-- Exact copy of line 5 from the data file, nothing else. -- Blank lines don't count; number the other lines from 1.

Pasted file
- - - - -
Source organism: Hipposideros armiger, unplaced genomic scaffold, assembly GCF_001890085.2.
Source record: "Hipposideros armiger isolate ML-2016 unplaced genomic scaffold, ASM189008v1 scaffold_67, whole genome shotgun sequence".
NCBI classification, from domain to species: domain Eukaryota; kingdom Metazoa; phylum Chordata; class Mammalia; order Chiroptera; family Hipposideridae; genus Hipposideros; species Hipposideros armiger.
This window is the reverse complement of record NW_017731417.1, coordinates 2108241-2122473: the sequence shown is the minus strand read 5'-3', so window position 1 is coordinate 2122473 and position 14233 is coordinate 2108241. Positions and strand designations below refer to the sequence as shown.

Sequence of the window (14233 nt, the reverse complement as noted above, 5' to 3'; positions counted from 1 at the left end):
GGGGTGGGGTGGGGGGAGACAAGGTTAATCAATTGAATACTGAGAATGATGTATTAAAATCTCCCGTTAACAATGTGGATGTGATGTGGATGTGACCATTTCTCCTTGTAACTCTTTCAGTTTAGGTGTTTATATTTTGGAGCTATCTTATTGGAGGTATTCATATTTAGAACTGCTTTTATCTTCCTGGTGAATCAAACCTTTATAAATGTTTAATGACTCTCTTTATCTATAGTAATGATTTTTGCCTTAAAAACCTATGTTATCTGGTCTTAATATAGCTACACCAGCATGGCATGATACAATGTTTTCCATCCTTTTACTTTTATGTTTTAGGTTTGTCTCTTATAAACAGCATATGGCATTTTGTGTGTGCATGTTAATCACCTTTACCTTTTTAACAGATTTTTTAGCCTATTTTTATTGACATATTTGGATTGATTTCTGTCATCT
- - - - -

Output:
Sequence of the window (14233 nt, the reverse complement as noted above, 5' to 3'; positions counted from 1 at the left end):